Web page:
The Malta Independent 18 May 2021, Tuesday

Commission moves to close tax fraud and evasion loopholes

Malta Independent Sunday, 9 December 2012, 11:00 Last update: about 8 years ago

With Malta’s public coffers losing out on an estimated €577 million in taxes a year to underground economic activity, amounting to 27.2 per cent of the country’s annual GDP in 2009, the European Commission this week released a package of measures to tackle the estimated €1.3 trillion lost to tax evasion and fraud in Europe.

In addition to concerted action at EU level, the Commission has also underlined the need for individual member states to improve tax compliance and their fight against tax evasion.

Ten member states, Malta included, received country-specific recommendations to this end within the 2012 European Semester in May 2012. Along these lines, the Malta recommendation was for the government to: “Increase tax compliance and fight tax evasion, and reduce incentives towards indebtedness in corporate taxation.”

Taxation and Customs Union, Audit and Anti-fraud Commissioner Algirdas Šemeta remarked this week how such fiscal shortcomings were a “scandalous loss of public income, particularly in tough economic times”.

The Commission’s action plan set out 30 new measures to close loopholes and increase information exchange, and called on EU countries to implement the current EU code of conduct on business taxation as soon as possible.

“In a single market, within a globalised economy, national mismatches and loopholes become the playthings of those that seek to escape taxation”, Commissioner Šemeta said.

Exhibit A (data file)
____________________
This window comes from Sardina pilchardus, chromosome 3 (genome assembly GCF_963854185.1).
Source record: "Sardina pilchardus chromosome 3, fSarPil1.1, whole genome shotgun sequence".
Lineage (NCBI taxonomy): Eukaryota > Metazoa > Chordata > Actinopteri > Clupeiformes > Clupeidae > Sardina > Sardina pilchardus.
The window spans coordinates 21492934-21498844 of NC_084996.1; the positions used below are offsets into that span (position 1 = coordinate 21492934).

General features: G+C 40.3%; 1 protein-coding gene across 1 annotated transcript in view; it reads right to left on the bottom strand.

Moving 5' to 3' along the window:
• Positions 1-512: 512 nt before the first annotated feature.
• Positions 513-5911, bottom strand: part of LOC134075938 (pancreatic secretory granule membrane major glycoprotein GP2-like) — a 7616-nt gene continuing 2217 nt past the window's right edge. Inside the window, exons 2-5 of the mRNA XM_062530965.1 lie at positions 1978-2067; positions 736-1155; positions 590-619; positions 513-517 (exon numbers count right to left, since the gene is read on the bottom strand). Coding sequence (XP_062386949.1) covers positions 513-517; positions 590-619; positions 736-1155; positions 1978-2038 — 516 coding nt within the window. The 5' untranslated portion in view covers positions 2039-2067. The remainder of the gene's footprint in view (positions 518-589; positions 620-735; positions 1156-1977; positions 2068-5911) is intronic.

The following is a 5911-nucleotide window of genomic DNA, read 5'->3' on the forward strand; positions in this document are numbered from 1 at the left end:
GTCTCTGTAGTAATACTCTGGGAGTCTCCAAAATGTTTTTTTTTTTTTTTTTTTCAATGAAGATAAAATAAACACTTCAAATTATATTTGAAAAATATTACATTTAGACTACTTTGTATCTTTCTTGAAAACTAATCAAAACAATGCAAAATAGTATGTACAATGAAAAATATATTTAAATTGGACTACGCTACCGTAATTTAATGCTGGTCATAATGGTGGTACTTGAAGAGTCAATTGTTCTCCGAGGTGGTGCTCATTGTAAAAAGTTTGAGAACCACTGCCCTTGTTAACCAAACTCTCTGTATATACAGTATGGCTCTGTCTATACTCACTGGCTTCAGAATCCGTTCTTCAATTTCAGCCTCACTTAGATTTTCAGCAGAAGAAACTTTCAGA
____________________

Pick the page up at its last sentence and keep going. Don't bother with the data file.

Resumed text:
The measures address internal taxation as well as cross-border taxation loopholes.

One recommendation suggests ways for member states to address “aggressive tax planning” – the legal technicalities and loopholes companies use to pay less tax.

Another requires member states to take a strong stance on tax havens, going beyond current international measures. The EU executive urged countries to identify such havens, place them on national blacklists and take their complaint to the Commission.

EU countries, according to the plan, should also adopt a common anti-abuse rule, whereby they can ignore artificial tax avoidance schemes and tax the underlying sum of money.

The Commissioner expressed frustration that some companies, such as Starbucks and Amazon, had been exploiting divergences in national tax regimes.

Member states are encouraged to reinforce their double-taxation conventions, to prevent them resulting in no taxation at all. They should also adopt a common general anti-abuse rule, under which they could ignore any artificial arrangement carried out for tax avoidance purposes and tax instead on the basis of actual economic substance.

Other initiatives foreseen in the action plan include a taxpayers’ code, an EU tax identification number, a review of the anti-abuse provisions in key EU directives, and common guidelines to trace money flows.